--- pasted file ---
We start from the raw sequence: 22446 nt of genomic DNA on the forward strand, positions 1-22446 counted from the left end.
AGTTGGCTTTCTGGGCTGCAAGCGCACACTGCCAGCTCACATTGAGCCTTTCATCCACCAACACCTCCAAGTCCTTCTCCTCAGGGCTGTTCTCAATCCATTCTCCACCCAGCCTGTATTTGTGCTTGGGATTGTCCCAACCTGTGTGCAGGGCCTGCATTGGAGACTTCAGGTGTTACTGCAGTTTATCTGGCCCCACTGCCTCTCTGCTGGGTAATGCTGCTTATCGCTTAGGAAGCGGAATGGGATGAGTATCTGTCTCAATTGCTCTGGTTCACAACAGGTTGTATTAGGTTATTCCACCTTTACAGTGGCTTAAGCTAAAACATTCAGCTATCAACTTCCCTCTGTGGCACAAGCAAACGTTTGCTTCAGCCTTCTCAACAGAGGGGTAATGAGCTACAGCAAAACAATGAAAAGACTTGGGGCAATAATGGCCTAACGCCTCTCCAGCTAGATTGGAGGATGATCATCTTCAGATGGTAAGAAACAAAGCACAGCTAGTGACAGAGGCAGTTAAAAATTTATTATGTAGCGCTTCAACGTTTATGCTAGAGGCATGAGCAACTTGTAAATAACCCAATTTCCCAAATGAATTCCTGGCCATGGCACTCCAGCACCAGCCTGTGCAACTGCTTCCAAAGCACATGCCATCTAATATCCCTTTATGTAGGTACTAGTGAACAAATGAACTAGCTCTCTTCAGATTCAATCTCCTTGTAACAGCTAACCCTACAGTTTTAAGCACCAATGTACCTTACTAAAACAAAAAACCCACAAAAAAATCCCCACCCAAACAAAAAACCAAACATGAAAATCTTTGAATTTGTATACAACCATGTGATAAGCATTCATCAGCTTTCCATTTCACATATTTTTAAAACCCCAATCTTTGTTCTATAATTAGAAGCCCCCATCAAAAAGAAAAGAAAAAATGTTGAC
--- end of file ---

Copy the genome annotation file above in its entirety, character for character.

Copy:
We start from the raw sequence: 22446 nt of genomic DNA on the forward strand, positions 1-22446 counted from the left end.
AGTTGGCTTTCTGGGCTGCAAGCGCACACTGCCAGCTCACATTGAGCCTTTCATCCACCAACACCTCCAAGTCCTTCTCCTCAGGGCTGTTCTCAATCCATTCTCCACCCAGCCTGTATTTGTGCTTGGGATTGTCCCAACCTGTGTGCAGGGCCTGCATTGGAGACTTCAGGTGTTACTGCAGTTTATCTGGCCCCACTGCCTCTCTGCTGGGTAATGCTGCTTATCGCTTAGGAAGCGGAATGGGATGAGTATCTGTCTCAATTGCTCTGGTTCACAACAGGTTGTATTAGGTTATTCCACCTTTACAGTGGCTTAAGCTAAAACATTCAGCTATCAACTTCCCTCTGTGGCACAAGCAAACGTTTGCTTCAGCCTTCTCAACAGAGGGGTAATGAGCTACAGCAAAACAATGAAAAGACTTGGGGCAATAATGGCCTAACGCCTCTCCAGCTAGATTGGAGGATGATCATCTTCAGATGGTAAGAAACAAAGCACAGCTAGTGACAGAGGCAGTTAAAAATTTATTATGTAGCGCTTCAACGTTTATGCTAGAGGCATGAGCAACTTGTAAATAACCCAATTTCCCAAATGAATTCCTGGCCATGGCACTCCAGCACCAGCCTGTGCAACTGCTTCCAAAGCACATGCCATCTAATATCCCTTTATGTAGGTACTAGTGAACAAATGAACTAGCTCTCTTCAGATTCAATCTCCTTGTAACAGCTAACCCTACAGTTTTAAGCACCAATGTACCTTACTAAAACAAAAAACCCACAAAAAAATCCCCACCCAAACAAAAAACCAAACATGAAAATCTTTGAATTTGTATACAACCATGTGATAAGCATTCATCAGCTTTCCATTTCACATATTTTTAAAACCCCAATCTTTGTTCTATAATTAGAAGCCCCCATCAAAAAGAAAAGAAAAAATGTTGAC